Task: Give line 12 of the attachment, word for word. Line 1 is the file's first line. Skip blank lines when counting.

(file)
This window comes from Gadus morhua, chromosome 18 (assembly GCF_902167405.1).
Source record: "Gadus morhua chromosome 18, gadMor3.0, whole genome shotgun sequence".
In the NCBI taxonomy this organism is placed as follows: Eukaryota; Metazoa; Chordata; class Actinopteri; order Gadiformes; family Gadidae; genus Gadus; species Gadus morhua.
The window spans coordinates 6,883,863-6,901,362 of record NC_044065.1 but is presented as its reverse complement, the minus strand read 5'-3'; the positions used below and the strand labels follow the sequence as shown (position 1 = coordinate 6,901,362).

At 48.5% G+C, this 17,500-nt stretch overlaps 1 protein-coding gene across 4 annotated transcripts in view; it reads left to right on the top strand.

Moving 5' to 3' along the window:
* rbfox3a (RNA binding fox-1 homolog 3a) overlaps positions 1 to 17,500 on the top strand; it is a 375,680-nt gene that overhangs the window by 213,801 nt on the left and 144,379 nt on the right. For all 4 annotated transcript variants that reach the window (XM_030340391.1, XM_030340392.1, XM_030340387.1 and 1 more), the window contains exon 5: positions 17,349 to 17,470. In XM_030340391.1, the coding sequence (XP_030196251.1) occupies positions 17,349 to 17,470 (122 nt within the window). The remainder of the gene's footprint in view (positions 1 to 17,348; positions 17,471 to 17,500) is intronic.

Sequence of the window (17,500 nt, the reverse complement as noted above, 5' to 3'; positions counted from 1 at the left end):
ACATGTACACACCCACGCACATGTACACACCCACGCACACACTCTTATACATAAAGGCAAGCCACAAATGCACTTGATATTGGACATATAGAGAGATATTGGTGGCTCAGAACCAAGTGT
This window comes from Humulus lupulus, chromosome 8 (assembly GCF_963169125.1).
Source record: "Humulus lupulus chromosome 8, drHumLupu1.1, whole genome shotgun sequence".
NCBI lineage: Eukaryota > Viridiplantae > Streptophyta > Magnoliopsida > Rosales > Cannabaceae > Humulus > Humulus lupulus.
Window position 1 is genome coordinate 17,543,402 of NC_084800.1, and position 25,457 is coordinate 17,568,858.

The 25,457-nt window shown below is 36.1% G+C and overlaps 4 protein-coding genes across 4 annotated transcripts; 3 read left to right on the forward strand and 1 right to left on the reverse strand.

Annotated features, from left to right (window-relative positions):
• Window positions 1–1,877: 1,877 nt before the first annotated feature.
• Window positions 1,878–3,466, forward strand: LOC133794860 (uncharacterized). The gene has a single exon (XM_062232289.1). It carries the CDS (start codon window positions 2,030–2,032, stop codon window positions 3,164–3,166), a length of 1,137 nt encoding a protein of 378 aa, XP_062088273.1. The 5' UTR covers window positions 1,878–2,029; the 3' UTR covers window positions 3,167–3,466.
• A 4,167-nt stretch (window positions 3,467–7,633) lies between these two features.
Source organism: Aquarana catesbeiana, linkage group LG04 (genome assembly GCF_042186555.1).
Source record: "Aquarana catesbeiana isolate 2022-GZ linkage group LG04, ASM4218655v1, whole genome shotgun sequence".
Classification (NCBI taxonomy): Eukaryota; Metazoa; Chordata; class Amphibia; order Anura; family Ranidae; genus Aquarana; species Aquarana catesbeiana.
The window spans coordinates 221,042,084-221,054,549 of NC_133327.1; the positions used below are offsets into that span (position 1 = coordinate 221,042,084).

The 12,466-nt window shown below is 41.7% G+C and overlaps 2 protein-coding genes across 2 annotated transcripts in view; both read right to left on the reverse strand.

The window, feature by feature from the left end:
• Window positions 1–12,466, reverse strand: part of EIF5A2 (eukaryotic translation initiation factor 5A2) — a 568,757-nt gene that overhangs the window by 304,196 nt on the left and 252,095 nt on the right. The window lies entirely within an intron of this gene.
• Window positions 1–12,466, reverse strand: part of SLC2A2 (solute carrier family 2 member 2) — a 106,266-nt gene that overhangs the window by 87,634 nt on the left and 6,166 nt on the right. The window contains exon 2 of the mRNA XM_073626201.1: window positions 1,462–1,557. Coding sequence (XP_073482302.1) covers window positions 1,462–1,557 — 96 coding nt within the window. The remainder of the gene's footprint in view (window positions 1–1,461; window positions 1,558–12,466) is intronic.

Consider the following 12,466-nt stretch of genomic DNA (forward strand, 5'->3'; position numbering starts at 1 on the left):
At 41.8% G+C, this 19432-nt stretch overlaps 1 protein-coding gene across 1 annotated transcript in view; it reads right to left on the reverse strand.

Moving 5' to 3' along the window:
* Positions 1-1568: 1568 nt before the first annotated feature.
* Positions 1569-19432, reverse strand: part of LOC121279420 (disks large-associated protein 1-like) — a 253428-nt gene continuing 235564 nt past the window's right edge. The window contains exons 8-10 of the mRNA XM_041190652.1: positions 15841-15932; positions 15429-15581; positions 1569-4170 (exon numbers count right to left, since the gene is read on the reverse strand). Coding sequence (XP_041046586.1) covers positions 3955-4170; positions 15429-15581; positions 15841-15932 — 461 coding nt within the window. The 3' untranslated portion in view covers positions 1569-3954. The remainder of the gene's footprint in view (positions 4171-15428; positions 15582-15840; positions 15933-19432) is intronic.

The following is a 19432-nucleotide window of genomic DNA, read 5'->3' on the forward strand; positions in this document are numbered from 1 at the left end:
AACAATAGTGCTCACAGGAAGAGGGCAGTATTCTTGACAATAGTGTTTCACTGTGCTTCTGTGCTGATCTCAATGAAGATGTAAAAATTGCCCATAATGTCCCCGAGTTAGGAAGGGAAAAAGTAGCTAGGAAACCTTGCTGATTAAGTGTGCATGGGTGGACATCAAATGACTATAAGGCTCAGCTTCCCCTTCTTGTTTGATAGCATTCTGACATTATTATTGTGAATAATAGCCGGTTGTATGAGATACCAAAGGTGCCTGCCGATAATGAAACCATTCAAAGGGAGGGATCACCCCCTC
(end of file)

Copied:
NCBI lineage: Eukaryota > Viridiplantae > Streptophyta > Magnoliopsida > Rosales > Cannabaceae > Humulus > Humulus lupulus.